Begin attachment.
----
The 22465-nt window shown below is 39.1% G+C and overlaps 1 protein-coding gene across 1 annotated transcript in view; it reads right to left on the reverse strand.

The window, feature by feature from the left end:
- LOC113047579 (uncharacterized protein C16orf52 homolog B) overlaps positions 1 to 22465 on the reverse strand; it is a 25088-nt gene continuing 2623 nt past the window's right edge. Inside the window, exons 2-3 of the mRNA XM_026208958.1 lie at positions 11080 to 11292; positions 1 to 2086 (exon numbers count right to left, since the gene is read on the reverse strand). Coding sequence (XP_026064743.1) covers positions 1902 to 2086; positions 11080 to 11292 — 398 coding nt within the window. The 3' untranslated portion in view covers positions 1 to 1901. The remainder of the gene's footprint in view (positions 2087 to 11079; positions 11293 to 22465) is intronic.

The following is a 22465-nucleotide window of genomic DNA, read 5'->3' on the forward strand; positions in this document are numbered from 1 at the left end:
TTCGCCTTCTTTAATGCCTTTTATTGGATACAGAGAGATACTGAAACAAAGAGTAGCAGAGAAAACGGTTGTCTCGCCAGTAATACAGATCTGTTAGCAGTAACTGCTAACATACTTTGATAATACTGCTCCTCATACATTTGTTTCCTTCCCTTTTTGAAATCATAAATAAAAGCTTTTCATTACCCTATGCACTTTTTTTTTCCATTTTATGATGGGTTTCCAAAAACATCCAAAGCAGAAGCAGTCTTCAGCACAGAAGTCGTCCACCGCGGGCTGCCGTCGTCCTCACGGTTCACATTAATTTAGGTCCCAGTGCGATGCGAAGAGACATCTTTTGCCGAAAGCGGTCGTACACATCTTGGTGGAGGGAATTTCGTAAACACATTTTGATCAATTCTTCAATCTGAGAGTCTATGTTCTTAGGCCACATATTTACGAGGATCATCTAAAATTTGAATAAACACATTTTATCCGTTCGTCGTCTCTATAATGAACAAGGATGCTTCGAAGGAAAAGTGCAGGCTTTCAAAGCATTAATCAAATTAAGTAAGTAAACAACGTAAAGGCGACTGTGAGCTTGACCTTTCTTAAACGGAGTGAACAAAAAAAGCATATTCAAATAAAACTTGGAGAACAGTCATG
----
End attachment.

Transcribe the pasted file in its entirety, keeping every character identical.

The 22465-nt window shown below is 39.1% G+C and overlaps 1 protein-coding gene across 1 annotated transcript in view; it reads right to left on the reverse strand.

The window, feature by feature from the left end:
- LOC113047579 (uncharacterized protein C16orf52 homolog B) overlaps positions 1 to 22465 on the reverse strand; it is a 25088-nt gene continuing 2623 nt past the window's right edge. Inside the window, exons 2-3 of the mRNA XM_026208958.1 lie at positions 11080 to 11292; positions 1 to 2086 (exon numbers count right to left, since the gene is read on the reverse strand). Coding sequence (XP_026064743.1) covers positions 1902 to 2086; positions 11080 to 11292 — 398 coding nt within the window. The 3' untranslated portion in view covers positions 1 to 1901. The remainder of the gene's footprint in view (positions 2087 to 11079; positions 11293 to 22465) is intronic.

The following is a 22465-nucleotide window of genomic DNA, read 5'->3' on the forward strand; positions in this document are numbered from 1 at the left end:
TTCGCCTTCTTTAATGCCTTTTATTGGATACAGAGAGATACTGAAACAAAGAGTAGCAGAGAAAACGGTTGTCTCGCCAGTAATACAGATCTGTTAGCAGTAACTGCTAACATACTTTGATAATACTGCTCCTCATACATTTGTTTCCTTCCCTTTTTGAAATCATAAATAAAAGCTTTTCATTACCCTATGCACTTTTTTTTTCCATTTTATGATGGGTTTCCAAAAACATCCAAAGCAGAAGCAGTCTTCAGCACAGAAGTCGTCCACCGCGGGCTGCCGTCGTCCTCACGGTTCACATTAATTTAGGTCCCAGTGCGATGCGAAGAGACATCTTTTGCCGAAAGCGGTCGTACACATCTTGGTGGAGGGAATTTCGTAAACACATTTTGATCAATTCTTCAATCTGAGAGTCTATGTTCTTAGGCCACATATTTACGAGGATCATCTAAAATTTGAATAAACACATTTTATCCGTTCGTCGTCTCTATAATGAACAAGGATGCTTCGAAGGAAAAGTGCAGGCTTTCAAAGCATTAATCAAATTAAGTAAGTAAACAACGTAAAGGCGACTGTGAGCTTGACCTTTCTTAAACGGAGTGAACAAAAAAAGCATATTCAAATAAAACTTGGAGAACAGTCATG